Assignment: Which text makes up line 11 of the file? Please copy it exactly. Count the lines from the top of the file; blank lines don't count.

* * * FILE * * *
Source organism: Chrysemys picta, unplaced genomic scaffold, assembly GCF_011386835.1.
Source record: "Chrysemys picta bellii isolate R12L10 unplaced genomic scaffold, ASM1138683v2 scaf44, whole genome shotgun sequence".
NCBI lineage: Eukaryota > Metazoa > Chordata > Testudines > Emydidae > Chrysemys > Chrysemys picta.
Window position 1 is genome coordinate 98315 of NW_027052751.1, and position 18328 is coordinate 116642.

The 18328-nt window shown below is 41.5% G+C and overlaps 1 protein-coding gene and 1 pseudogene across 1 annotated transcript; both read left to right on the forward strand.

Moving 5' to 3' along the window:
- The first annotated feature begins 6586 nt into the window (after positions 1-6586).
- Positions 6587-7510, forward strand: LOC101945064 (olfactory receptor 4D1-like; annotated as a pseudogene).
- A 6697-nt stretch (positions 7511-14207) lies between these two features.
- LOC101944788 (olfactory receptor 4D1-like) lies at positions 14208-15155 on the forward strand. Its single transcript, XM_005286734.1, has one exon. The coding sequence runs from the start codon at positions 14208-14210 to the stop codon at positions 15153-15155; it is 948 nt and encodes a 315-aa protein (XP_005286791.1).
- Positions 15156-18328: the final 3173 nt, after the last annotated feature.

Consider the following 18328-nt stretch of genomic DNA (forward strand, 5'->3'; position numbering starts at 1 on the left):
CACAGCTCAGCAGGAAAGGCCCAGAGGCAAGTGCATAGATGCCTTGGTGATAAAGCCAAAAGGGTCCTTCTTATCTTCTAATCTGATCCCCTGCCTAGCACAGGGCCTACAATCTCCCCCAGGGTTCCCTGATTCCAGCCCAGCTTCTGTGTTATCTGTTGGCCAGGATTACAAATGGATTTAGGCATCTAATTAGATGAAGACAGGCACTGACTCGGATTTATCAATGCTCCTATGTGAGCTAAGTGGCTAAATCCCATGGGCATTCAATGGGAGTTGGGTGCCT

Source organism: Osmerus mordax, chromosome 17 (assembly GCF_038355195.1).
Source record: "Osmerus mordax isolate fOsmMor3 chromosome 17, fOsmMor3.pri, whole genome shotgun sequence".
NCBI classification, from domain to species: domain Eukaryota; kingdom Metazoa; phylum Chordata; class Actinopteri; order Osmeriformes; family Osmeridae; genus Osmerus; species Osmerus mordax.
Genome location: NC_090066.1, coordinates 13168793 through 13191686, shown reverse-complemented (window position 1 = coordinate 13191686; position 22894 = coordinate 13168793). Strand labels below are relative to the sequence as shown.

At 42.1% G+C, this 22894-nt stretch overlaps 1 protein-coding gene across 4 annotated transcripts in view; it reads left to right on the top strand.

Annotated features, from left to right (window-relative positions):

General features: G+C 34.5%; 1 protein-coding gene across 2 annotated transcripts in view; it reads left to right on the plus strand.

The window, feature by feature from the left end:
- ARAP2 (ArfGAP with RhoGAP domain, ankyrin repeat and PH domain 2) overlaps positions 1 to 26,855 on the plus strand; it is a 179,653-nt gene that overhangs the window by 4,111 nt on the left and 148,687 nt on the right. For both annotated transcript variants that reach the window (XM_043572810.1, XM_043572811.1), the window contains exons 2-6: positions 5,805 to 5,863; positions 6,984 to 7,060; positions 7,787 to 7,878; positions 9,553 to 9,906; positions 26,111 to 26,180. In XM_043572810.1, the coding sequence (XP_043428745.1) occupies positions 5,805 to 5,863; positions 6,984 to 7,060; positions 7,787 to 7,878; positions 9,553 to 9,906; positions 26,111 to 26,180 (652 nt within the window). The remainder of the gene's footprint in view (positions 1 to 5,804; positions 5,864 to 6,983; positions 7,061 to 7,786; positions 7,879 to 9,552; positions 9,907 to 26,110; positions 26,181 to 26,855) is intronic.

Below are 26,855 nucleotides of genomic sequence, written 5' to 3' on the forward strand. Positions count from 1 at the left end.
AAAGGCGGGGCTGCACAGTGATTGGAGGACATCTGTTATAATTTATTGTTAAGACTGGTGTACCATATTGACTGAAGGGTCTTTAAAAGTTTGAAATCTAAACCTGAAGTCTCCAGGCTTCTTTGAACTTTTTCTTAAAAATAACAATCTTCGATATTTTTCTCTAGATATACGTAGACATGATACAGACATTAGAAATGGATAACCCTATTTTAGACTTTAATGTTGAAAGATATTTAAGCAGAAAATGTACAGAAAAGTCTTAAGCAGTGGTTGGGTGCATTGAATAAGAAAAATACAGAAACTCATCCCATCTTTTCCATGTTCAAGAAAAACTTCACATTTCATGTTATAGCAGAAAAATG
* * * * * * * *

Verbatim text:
- Positions 15156-18328: the final 3173 nt, after the last annotated feature.